Although most eastern North Pacific TCs never make landfall, many do and generate disasters over western Mexico (Farfán et al. 2013). Eastern North Pacific TCs also impact shipping routes, cause terrain-enhanced heavy rainfall over Mexico (Camargo et al. 2008), and contribute to the summer precipitation in the southwestern United States (Corbosiero et al. 2009). The eastern North Pacific basin is the most active TC formation region on Earth in terms of genesis events per unit area per unit time (Molinari et al. 2000) and second most active basin globally (Gray 1968); thus, the number of TCs occurring in this basin can aid in the general understanding of lightning activity in TCs. Furthermore, since few aircraft reconnaissance flights occur in the eastern North Pacific, understanding the characteristics of lightning in TCs, and its potential signals for TC intensity change, could help to improve intensity forecasts. The upcoming launch of the Geostationary Operational Environmental Satellite R-series (GOES-R) and its Geostationary Lightning Mapper (GLM; Goodman et al. 2013) instrument in 2016 provides incentive for understanding TC lightning activity so the GOES-R GLM data can be used to their full potential. This study aims to provide such understanding by analyzing the lightning characteristics of eastern North Pacific TCs using a ground-based lightning network.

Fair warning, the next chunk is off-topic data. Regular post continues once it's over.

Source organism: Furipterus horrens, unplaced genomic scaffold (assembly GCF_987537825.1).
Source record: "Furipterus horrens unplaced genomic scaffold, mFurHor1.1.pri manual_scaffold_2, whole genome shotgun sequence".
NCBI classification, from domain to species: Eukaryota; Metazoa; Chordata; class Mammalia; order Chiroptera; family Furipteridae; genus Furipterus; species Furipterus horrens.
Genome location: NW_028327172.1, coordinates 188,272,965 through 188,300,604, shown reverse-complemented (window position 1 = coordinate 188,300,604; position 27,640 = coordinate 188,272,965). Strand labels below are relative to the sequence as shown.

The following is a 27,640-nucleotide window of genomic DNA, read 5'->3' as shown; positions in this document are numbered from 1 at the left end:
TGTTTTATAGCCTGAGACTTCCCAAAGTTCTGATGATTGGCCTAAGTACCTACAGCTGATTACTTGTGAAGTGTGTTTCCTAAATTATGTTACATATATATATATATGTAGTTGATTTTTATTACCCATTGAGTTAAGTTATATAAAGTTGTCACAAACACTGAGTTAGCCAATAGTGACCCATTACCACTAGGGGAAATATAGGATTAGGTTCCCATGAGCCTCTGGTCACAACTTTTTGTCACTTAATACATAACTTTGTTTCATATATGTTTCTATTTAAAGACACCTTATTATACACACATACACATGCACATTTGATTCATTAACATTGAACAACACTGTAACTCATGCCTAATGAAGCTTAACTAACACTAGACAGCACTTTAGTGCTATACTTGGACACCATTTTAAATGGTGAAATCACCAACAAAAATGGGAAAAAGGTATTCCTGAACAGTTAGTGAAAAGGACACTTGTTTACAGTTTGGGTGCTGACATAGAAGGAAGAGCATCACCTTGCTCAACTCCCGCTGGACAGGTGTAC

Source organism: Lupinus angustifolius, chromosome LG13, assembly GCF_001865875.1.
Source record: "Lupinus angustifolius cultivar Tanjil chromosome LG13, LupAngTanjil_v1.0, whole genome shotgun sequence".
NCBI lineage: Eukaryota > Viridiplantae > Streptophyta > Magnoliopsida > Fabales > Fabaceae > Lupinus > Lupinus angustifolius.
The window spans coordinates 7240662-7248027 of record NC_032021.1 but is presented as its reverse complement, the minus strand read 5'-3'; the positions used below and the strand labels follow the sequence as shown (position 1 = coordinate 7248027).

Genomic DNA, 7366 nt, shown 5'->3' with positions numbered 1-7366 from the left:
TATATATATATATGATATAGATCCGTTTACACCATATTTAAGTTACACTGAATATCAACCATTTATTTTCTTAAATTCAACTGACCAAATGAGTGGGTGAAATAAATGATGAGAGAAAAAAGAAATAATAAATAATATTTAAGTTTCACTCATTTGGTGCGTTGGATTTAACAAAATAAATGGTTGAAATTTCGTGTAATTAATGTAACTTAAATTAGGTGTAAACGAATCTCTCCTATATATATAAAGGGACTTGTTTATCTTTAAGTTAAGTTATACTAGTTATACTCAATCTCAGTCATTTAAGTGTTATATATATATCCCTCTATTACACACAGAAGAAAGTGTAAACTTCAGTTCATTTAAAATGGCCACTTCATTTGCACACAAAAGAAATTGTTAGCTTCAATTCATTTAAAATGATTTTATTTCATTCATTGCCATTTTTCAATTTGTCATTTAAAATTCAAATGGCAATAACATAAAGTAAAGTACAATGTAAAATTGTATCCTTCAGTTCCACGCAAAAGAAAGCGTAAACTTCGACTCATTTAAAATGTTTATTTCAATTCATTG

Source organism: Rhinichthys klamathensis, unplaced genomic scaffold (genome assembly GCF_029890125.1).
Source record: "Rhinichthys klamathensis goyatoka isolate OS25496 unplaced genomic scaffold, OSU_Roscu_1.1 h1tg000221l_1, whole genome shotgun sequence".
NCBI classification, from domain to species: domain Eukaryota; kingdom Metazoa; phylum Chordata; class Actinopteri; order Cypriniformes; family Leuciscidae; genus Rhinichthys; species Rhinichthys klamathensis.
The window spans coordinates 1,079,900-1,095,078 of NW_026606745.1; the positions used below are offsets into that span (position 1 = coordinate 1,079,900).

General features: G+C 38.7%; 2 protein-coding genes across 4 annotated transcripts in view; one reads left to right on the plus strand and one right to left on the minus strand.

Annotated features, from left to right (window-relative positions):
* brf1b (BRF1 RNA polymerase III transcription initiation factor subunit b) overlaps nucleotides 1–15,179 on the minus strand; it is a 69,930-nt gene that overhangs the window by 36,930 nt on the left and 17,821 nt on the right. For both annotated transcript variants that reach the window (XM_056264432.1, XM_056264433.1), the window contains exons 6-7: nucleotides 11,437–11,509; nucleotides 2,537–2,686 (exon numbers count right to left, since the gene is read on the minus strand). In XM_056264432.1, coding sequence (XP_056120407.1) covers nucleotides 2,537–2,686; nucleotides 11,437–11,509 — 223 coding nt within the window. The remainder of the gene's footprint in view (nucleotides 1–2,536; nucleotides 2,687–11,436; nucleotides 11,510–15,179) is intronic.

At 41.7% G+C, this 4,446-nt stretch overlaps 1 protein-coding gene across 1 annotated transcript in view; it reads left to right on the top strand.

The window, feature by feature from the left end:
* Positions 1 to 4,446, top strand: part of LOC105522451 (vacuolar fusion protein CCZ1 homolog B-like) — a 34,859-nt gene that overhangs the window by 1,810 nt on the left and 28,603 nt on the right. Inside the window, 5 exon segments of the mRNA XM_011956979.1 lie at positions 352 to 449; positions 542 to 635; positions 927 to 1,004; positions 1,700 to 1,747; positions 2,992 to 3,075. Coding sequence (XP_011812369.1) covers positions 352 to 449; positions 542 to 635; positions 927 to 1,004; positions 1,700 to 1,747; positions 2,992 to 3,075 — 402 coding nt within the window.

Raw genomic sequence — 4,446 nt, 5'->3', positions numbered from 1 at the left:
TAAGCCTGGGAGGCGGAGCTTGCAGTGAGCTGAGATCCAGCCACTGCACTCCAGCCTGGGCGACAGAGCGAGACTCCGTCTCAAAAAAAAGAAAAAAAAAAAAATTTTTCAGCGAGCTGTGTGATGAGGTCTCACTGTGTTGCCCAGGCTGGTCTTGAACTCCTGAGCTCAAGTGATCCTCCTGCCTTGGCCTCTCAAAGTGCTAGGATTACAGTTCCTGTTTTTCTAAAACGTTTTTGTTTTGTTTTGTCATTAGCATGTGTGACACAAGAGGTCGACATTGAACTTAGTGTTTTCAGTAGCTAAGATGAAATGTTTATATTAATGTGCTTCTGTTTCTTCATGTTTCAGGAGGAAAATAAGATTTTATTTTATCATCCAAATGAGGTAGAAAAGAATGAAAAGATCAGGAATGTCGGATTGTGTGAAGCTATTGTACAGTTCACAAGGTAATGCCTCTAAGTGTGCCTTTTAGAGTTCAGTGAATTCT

Section 2 describes the data and methods used in this study. The lightning patterns with respect to sea surface temperature, the diurnal cycle, radius and azimuth, and TC intensity change are discussed in sections 3a, 3b, 3c, and 3d, respectively. A summary of the results is presented in section 4.

2. Data and methods